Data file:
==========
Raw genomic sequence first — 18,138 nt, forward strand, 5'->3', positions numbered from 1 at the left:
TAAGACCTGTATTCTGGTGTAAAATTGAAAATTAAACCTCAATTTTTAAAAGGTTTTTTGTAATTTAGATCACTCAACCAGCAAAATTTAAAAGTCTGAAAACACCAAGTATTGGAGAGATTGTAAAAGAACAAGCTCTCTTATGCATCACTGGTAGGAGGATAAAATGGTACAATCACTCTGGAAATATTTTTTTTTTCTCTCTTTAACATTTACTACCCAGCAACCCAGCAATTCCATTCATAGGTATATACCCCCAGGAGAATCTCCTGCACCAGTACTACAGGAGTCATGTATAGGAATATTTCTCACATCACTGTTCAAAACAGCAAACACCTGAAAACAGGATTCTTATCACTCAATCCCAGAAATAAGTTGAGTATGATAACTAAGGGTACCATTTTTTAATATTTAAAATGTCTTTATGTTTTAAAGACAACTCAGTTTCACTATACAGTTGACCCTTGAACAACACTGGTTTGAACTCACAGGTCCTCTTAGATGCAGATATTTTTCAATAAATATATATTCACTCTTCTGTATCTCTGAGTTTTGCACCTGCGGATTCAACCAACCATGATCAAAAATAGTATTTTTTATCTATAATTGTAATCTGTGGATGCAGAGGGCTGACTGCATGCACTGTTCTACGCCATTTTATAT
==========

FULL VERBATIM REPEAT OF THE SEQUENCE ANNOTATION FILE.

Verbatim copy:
Raw genomic sequence first — 18,138 nt, forward strand, 5'->3', positions numbered from 1 at the left:
TAAGACCTGTATTCTGGTGTAAAATTGAAAATTAAACCTCAATTTTTAAAAGGTTTTTTGTAATTTAGATCACTCAACCAGCAAAATTTAAAAGTCTGAAAACACCAAGTATTGGAGAGATTGTAAAAGAACAAGCTCTCTTATGCATCACTGGTAGGAGGATAAAATGGTACAATCACTCTGGAAATATTTTTTTTTTCTCTCTTTAACATTTACTACCCAGCAACCCAGCAATTCCATTCATAGGTATATACCCCCAGGAGAATCTCCTGCACCAGTACTACAGGAGTCATGTATAGGAATATTTCTCACATCACTGTTCAAAACAGCAAACACCTGAAAACAGGATTCTTATCACTCAATCCCAGAAATAAGTTGAGTATGATAACTAAGGGTACCATTTTTTAATATTTAAAATGTCTTTATGTTTTAAAGACAACTCAGTTTCACTATACAGTTGACCCTTGAACAACACTGGTTTGAACTCACAGGTCCTCTTAGATGCAGATATTTTTCAATAAATATATATTCACTCTTCTGTATCTCTGAGTTTTGCACCTGCGGATTCAACCAACCATGATCAAAAATAGTATTTTTTATCTATAATTGTAATCTGTGGATGCAGAGGGCTGACTGCATGCACTGTTCTACGCCATTTTATAT